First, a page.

So, much to this Trotskyist’s disgust, I joined the unorthodox, soft, semi-social-democratic, wing of Trotskyism. This rejects Trotsky’s view that Stalin’s Soviet Union was a workers’ state, in favor of theories that the Stalinist bureaucracy was a new ruling class, maintaining either state capitalism or a new type of class society (“bureaucratic collectivism,” similar to the “coordinatorist” theory of today’s Pareconists). In 1969 I was a founding member (that is, I was at the founding conference) of the International Socialists. This was in the the tradition of the Independent Socialist League of Max Shachtman but was also influenced by the British International Socialists (now the Socialist Workers Party).

Later I was to work together with my Trotskyist friend from college when I began to do opposition work in the New York City teachers union. The last I heard he has become a leader of Socialist Action, a split-off from the U.S. Socialist Workers Party (no relation to the British group) after the latter abandoned Trotskyism altogether for Castroism.

What most attracted me to the I.S. was its concept of “socialism-from-below” as opposed to “socialism-from-above,” expounded by Hal Draper in his pamphlet, The Two Souls of Socialism (reprinted in Draper, 1992, pp. 2—33). Real socialism, he argued, could only come about through the upheavals of ordinary people, workers and others, against the elites who ruled us, and this had to be done against those who only wanted to use the people as a battering ram to put themselves in power. He claimed that this was the essential meaning of the Marxism of Marx and Engels, and eventually wrote a series of fat books to argue his case (e.g., Draper , 1977). These books are worth reading, in my opinion, despite his anti-anarchist bias, which I accepted at the time (as I put my decentralism on hold). Draper’s contributions are discussed further in one of my essays below; I am still for socialism-from-below.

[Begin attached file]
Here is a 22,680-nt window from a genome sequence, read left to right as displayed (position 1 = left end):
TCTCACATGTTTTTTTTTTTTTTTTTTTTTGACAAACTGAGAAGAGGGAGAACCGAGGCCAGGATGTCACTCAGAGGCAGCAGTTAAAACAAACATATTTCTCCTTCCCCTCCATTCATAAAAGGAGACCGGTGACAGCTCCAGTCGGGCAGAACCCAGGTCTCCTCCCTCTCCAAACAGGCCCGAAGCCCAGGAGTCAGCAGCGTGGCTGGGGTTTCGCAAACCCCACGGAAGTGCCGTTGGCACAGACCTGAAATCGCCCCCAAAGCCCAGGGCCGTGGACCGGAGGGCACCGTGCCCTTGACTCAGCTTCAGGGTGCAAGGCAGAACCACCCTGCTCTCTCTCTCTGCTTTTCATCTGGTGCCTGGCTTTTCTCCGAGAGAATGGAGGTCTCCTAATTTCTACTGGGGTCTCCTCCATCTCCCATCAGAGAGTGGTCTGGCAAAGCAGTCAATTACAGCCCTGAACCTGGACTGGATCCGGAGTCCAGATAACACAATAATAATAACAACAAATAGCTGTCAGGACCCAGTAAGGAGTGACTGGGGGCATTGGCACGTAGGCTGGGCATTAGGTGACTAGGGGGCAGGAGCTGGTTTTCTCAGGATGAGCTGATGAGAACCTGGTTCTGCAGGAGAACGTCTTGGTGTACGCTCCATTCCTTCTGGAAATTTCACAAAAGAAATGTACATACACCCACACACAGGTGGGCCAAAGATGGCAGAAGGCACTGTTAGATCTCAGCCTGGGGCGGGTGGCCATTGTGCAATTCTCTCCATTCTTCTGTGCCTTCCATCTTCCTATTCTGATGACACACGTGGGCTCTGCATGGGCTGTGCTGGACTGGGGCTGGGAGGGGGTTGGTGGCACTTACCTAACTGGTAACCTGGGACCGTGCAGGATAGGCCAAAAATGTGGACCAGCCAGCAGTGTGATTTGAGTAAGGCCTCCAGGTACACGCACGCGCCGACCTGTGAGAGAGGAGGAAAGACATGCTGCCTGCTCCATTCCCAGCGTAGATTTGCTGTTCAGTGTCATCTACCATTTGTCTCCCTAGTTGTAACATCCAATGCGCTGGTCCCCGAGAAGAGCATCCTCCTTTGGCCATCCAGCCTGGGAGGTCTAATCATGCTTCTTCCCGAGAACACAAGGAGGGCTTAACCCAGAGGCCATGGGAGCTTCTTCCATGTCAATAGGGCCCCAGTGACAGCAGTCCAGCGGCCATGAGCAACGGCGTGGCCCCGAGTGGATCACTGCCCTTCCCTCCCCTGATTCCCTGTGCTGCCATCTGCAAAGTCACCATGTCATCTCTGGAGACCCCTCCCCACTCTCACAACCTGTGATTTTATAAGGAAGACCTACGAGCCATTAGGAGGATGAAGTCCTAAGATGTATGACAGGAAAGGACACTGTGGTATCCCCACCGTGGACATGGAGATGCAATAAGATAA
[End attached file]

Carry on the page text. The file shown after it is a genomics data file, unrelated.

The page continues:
This position was not easy to hold in the 60s and 70s. People who regarded themselves as revolutionaries were mostly attracted to the politicians which seemed to be leading revolutions against U.S. imperialism: Castro, Ho Chi Minh, and Mao Tse Tung. All three were dictators in the tradition of Stalin, who made revolutions based on control of the peasantry and not on the workers’ and peasants’ self-organization. U.S. Maoists became influential among radical workers and People of Color. The main Trotskyists were the orthodox sort who also regarded these regimes as workers’ states. Meanwhile the low level of working class struggles in that period made it difficult to argue for a working class orientation, as we did. The I.S. were marginalized.